City council meets tonight

By 
M.P. Regan
Wednesday, November 4, 2020
Before the flood

Crews perform dredging work as part of flood mitigation efforts along Blacktail Deer Creek in Dillon in 2013. The impacts of those efforts will be reflected in the area floodplain mapping update project the Dillon City Council got updated on at its last meeting. M.P. Regan photo

At its first meeting following Halloween, the Dillon City Council tonight will go through an annual exercise designed to exorcise fiscal demons and gremlins from the city’s finances.

“We have audited the financial statements of the governmental activities, the businesstype activities, each major fund, and the aggregate remaining fund information of the City of Dillon, Montana, for the year ending June 30, 2020,” reads the opening of the audit report for the city’s most recently completed fiscal year prepared by Amatics, the Bozeman-based Certified Public Accountants firm that has overseen the last several years of audits of the city’s finances.

That report will be formally presented to, and discussed by, the city council tonight, likely with help from a representative of Amatics present to answer questions.

Beyond the audit presentation, the agenda for tonight’s city council meeting includes only the reports the council receives every meeting—updates from Police Chief Don Guiberson, Fire Chief BJ Klose, City Treasurer Karen Kipp, City Attorney Jim Dolan, Director of Operations Todd Hazelbaker and City Judge Kaylan Minor, as well as reports from representatives of the city’s Planning Board, Library Board, Board of Adjustments and Zoning Commission.

Reports will also be offered tonight by representatives of the city council’s nine committees—Street & Alley, Finance, Water & Sewer, Parks, City Hall, Health & Welfare, Cemetery, Fire & Order and Judiciary. Though none of those committees is asking the full council to discuss and vote upon any recommendations coming out of their most recent meetings.

The usual period of public comment “on items of significant public interest not on the agenda and within the jurisdiction of the city” will be conducted shortly before the adjournment of tonight’s city council 7 p.m. meeting in Dillon City Council Chambers, 125 N. Idaho St. in downtown Dillon.

The city is asking that those attending tonight’s council meeting In person wear a face covering and observe social distancing guidelines in light of the coronavirus pandemic that featured a recent spike in COVID-19 cases in Beaverhead County.

People can also attend tonight’s Dillon City Council meeting remotely via Zoom with the meeting ID of 770-316-6528 or through a computer via the Net at https//zoom.us/j/7703166528. For more information on remote attendance, call City Hall at 683-4245.

To get a copy of the meeting agenda and packet for tonight’s meeting, stop by Dillon City Hall at 125 N. Idaho St. in downtown Dillon or go to www.dillonmt.org

Tonight’s city council meeting looks likely to extend a string of relatively uneventful council get-togethers that followed a summer full of melodrama and contention at city meetings.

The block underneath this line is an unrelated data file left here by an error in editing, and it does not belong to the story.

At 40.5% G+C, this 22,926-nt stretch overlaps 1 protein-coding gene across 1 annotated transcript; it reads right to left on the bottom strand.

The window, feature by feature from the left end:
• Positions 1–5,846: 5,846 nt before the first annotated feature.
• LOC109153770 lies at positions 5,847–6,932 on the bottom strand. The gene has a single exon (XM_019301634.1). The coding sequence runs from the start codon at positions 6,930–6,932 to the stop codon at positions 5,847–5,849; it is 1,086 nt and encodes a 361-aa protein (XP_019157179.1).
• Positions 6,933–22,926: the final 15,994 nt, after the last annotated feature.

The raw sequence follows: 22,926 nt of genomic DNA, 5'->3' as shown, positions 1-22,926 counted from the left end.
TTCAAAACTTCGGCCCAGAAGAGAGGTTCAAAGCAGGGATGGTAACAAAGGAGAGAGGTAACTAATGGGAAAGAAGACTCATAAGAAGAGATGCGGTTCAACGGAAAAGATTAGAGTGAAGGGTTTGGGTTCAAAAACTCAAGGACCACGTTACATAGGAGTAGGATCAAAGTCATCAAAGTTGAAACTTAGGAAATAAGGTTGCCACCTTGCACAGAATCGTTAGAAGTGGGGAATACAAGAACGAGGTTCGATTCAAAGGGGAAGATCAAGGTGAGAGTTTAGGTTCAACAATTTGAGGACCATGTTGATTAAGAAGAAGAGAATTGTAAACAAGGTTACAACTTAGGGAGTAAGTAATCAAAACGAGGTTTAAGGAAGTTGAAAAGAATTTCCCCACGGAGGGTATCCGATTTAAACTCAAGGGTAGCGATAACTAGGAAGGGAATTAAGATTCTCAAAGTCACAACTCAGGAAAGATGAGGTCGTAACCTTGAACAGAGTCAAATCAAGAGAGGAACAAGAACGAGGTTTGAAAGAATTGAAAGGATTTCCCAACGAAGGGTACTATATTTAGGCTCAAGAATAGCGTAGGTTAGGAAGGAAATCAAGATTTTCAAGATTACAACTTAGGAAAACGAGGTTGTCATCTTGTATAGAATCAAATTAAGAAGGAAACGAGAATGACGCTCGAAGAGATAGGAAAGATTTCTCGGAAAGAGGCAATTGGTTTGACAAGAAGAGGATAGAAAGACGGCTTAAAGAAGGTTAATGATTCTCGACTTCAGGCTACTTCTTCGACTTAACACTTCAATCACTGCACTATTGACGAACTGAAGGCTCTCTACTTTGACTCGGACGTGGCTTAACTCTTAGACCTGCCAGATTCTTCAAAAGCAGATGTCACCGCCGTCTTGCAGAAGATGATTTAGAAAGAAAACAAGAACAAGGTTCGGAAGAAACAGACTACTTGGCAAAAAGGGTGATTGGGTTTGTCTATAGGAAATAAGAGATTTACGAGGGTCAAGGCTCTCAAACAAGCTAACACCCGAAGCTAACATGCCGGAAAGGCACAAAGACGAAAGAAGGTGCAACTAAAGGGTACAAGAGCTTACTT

The council did vote unanimously to approve of Mayor Mike Klakken’s promotion of Codie Plotner to permanent, full-time police officer at its last meeting of last month.

Though with an enthusiastic letter of recommendation from his boss, Police Chief Don Guiberson, and a solid performance review of his year of probationary service on the local police force, Plotner seemed all but assured of the council’s endorsement.

“He seems like he’s been around a long time because he’s so proficient at his job,” said Chief Guiberson of Plotner, who came to the department with extensive law enforcement experience.

“He’s a great guy, and I look forward to many years working with him,” added Guiberson of Plotner, who echoed the hope, telling the city council that the local police department already “felt like a family” to him.

At its last meeting, on Oct. 21, the city council also heard about a recent surge in fires and emergency call outs from Dillon Volunteer Fire Chief BJ Klose (see story on page 1)

During that meeting, the council also got a presentation from the team updating the area floodplain maps.

Begun in 2015, the floodplain remapping project was originally scheduled to wrap up this year but is not set to be completed now until 2022 the council was advised at its last meeting, due to delays caused by the ongoing pandemic.

Another round of public meetings in Dillon and Lima designed to give people the chance to offer input on the latest stage of the mapping project are being planned, though the pandemic is also complicating that effort.

The Dillon Tribune will alert people of when those meetings will take place shortly after they get officially scheduled.

A joint effort by state and federal officials, the floodplain mapping project is using state-of-the-art technology to generate a new, more accurate series of area floodplain maps for land adjacent to 41 miles of the Beaverhead River, 11 miles of Blacktail Deer Creek and five miles of Junction Creek by Lima, as well as by Selway Slough and other flow splits from the Beaverhead River and Blacktail Creek.

Finalized in 1982, the current area floodplain maps do not reflect data from the Beavehead River’s flooding of parts of Dillon two years later, or impacts of the million-dollar flood mitigation project along Blacktail Deer Creek completed last decade.

The maps can impact home insurance rates, development regulations, property values, emergency management plans, mortgage applications, community growth plans and policies, and more.

To view the latest draft version of the maps and get more information about the project, go to http://dnrc.mt.gov/divisions/ water/operations/floodplainmanagement/beaverhead.

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